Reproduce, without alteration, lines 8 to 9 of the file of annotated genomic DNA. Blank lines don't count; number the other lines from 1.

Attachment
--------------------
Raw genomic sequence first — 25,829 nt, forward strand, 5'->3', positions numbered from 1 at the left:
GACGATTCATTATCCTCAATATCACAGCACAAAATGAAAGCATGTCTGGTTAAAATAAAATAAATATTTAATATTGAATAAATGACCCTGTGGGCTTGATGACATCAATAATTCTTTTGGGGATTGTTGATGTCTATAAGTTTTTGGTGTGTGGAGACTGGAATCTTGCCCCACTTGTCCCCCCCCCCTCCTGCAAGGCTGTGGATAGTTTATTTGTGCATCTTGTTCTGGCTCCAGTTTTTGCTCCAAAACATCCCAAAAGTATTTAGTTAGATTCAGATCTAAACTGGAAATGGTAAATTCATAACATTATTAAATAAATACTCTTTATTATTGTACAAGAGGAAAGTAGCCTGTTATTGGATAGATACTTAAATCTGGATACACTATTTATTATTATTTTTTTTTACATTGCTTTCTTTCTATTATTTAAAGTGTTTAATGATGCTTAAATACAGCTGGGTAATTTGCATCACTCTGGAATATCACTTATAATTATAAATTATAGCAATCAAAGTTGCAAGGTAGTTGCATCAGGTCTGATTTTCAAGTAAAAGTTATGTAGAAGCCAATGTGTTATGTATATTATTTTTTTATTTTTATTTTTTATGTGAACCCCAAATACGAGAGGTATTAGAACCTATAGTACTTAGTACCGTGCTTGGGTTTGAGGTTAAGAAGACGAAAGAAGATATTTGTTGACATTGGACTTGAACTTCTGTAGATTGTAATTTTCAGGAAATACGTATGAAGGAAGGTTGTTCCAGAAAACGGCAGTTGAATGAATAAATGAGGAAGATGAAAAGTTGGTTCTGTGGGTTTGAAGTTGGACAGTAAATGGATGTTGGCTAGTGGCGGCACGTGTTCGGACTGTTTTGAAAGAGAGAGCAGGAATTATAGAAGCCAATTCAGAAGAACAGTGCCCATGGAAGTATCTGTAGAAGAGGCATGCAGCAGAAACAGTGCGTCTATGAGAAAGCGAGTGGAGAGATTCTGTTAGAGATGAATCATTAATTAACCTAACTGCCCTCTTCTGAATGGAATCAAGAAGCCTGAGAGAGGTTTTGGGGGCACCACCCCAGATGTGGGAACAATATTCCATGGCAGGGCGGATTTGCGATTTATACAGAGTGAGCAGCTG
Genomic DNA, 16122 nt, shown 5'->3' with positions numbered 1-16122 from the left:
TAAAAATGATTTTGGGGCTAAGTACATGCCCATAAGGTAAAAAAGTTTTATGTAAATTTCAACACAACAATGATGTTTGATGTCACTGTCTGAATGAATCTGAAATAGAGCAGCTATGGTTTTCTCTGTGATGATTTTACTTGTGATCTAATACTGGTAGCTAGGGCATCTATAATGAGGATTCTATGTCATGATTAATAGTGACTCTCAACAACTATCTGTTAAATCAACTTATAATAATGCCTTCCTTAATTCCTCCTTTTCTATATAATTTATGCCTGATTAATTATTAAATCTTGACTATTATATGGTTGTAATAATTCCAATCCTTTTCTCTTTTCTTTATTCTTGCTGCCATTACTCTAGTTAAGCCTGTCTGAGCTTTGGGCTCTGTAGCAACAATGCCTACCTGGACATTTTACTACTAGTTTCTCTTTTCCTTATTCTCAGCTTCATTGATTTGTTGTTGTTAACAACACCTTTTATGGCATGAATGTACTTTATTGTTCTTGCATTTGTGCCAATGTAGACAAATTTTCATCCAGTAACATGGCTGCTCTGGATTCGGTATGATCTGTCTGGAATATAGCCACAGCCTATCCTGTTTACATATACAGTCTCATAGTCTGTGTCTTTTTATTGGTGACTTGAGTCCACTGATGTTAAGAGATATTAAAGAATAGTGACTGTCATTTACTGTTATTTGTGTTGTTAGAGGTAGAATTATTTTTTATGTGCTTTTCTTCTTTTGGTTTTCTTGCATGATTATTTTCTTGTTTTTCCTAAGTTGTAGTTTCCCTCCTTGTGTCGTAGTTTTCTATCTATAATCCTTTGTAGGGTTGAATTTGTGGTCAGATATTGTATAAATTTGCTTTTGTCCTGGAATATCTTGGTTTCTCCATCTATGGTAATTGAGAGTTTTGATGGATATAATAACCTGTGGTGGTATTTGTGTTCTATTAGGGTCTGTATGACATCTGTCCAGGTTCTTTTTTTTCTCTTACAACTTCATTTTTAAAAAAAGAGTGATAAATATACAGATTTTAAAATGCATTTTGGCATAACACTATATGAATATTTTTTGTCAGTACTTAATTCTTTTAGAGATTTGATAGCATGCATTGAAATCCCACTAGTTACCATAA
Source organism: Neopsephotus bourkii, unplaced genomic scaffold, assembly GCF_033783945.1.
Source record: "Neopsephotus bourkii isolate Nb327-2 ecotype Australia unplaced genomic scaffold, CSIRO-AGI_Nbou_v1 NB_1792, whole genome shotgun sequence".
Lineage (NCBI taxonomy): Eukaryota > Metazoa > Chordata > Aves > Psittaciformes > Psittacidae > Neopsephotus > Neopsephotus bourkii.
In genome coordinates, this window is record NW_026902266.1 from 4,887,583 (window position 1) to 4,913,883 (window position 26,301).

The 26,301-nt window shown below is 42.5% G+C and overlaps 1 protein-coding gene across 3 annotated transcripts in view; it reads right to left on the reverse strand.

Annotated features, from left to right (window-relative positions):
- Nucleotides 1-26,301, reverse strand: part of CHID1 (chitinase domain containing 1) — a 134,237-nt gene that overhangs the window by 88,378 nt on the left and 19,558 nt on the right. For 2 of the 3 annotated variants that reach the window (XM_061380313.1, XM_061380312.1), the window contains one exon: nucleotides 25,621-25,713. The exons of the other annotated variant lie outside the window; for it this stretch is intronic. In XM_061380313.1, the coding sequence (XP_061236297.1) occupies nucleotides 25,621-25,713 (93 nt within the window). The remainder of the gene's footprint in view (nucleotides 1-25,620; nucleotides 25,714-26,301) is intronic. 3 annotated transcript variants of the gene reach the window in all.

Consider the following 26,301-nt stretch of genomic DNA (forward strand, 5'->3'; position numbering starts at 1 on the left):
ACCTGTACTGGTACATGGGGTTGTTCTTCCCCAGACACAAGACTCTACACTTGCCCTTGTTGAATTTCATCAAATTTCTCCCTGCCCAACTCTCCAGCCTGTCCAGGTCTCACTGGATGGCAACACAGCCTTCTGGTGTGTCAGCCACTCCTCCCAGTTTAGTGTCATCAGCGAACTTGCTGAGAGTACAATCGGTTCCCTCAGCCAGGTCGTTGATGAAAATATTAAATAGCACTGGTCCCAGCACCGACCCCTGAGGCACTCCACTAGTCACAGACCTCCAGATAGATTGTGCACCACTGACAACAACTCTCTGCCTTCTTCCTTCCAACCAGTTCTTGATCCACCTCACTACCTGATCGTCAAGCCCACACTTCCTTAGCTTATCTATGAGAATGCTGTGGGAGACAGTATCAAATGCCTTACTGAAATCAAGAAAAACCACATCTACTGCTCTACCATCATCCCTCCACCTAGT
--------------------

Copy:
In genome coordinates, this window is record NW_026902266.1 from 4,887,583 (window position 1) to 4,913,883 (window position 26,301).

The 26,301-nt window shown below is 42.5% G+C and overlaps 1 protein-coding gene across 3 annotated transcripts in view; it reads right to left on the reverse strand.